In what could simply be a case of hitting a speed wall, the latest sales figures indicate that smartphone sales began a decline in 2017, with sales in the US declining for the first time in 2018. Market saturation is nearing 100%, and everyone who wants a smartphone has a smartphone. Phones are now like cars, which you don't really replace as often anymore, since the new phone won't be significantly better.
Parliament in Australia is pushing through an anti-encryption law that will make it not only illegal to use encrypted communications, but will also give law enforcement and other government authorities the power to use malware to crack an encrypted network. Leo says it will endanger the security of anyone using an online service and obvious violates an individual's privacy rights. Russia has a similar law, as does England.
259 selfie deaths in 137 incident globally, is the latest tech story going. Male deaths outpace females 3-1. With the majority happening in India. Most are falling to their deaths, or getting too close to a dangerous situation like traffic, or wild animals. So much so that parks are starting to carve out No Selfie zones.
The moral here ... be safe.
Apple announced this week that it would stop reporting quarterly sales reports during their earnings calls. They will cease letting investors know how many iPads, iPhones, MacBooks, etc. leaving them to simply guess. Leo says that how well a business is doing is directly tied to their sales report, and it may be that since the iPhone grew 0% this quarter, that Apple is concerned how reporting sales affects their stock prices. But Apple also derives a great percentage of their incoming from services.
Bloomberg published a story that China's PRC had installed a tiny chip the size of a grain of rice on all Elemental SuperMicro Motherboard, giving them access to a treasure trove of corporation and national security secrets. These boards are used widely in corporations and even the Department of Defense. Leo says the article was well researched, well sourced, but the day after it was published, everyone, including corporations where 17 unidentified sources worked, have denied it. Even the US Department of Homeland security and the UK CyberSecurity Ministry.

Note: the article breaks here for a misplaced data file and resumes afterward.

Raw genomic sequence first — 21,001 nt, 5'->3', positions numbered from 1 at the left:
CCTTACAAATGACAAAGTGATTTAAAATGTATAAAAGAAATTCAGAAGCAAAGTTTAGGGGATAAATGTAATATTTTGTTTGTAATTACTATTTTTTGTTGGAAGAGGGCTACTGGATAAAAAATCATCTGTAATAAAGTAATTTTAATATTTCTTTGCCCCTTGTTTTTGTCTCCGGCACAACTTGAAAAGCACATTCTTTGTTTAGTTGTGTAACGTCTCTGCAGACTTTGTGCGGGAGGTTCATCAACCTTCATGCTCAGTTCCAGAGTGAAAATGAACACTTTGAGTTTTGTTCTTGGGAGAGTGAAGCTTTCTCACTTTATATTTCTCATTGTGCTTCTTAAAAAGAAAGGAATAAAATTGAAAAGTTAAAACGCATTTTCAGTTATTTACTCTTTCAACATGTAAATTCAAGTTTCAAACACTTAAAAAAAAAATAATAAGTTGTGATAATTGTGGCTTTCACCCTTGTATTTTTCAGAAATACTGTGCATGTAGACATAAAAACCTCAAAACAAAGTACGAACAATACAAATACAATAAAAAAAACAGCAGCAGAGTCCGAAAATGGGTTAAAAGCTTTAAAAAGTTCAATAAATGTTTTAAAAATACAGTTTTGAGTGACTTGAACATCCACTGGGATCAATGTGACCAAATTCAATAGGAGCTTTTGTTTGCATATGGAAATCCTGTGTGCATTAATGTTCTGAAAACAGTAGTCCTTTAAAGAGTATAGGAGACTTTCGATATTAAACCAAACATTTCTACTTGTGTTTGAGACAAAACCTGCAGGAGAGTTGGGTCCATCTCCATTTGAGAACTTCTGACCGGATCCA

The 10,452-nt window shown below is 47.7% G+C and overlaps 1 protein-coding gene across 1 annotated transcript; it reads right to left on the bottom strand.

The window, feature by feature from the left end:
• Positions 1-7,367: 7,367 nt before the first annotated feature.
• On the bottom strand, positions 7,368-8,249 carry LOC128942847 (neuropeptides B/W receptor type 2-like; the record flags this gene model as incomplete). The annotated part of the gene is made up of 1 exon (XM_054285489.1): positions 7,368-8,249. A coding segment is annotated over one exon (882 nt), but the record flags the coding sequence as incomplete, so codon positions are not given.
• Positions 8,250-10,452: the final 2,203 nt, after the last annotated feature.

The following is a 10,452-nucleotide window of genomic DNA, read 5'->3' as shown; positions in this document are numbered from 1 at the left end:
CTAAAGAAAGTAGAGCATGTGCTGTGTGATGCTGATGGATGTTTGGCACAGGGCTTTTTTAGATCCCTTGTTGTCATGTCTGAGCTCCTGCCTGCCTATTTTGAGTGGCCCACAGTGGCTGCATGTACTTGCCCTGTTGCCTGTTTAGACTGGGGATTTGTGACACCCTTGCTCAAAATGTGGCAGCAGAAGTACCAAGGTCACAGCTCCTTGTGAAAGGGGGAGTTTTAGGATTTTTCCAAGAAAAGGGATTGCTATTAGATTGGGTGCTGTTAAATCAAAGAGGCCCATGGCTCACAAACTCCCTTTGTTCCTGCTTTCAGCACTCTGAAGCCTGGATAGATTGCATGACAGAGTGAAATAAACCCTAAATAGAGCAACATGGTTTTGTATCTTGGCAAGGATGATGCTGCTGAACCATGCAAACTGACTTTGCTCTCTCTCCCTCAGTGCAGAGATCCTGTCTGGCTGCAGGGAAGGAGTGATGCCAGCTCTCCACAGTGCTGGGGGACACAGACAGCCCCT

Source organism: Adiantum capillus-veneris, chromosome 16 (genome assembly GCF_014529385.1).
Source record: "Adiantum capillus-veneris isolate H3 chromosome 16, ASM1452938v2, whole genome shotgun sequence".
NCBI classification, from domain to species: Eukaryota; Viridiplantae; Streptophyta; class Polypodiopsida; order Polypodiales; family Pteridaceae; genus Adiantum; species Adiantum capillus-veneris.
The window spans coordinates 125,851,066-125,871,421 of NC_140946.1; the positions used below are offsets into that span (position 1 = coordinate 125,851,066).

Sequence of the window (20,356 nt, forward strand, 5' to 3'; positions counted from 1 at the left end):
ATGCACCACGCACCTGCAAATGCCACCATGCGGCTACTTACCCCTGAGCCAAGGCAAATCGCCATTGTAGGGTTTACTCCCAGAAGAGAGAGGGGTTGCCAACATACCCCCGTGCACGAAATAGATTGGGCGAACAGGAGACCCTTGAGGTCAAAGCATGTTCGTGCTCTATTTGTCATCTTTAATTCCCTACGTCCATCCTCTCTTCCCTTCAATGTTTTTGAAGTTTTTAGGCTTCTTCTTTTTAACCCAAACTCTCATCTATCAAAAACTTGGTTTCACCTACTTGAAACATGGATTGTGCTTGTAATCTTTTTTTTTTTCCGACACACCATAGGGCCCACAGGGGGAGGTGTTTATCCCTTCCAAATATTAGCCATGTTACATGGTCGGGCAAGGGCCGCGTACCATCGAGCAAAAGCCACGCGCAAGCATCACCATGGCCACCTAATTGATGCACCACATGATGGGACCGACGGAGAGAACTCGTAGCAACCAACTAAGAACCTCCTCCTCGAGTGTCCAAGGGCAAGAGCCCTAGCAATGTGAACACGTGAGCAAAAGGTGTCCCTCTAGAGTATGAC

Calling Minecraft the "Lego" of the 21st century, Leo says that Microsoft has created an education edition of the game for computer programming, chemistry, and a host of other teaching tools within the game itself. It's also available on the iPad. Leo says it's a very cool idea and a great way to learn science, technology and math (STEM).
Intel has run up against a wall in Moore's Law that said that the number of transistors in a processor would double every 18 months. In the last few years, Intel has been up against a wall, not being able to double the speed. But a recent breakthrough has created a transistor using a single atom! That will enable processors to become faster and smaller, using very little energy.
This week, Apple's stock rose to the point where Apple became the first company on Wall Street worth a trillion dollars. Leo says while that makes for a great headline, it's really a dubious barometer, because Apple has all the money it's gotten from stock. Any further rising and lowering of the stock is beneficial for those who buy and sell it. But what the value does indicate, is that when Apple offers stock to talent as a perk, it's worth far more to them. And engineers are thinking about that. Still, Apple is the first to do it, so it's historic.
Twitter purged over a million bots and fake accounts, and Wall Street reacted by a 20% loss in Twitter's stock value. The reason? The Social Media giant is contracting, not growing. Or, in reality, the perception of Twitter's actual active users is far less than Wall Street likes and as such, many investors sold their stock.
The state of New York has voted to kick cable provider Spectrum out of the state, after the ISP failed to create a high speed network in rural areas. The company will also have to pay a $3 million penalty, and continue to operate until the New York Public Service Commission finds a company to replace them. New York made a provisional approval of the merger of Spectrum and Charter Communications, but without the rural internet agreement, the state has revoked that approval and kicked them out.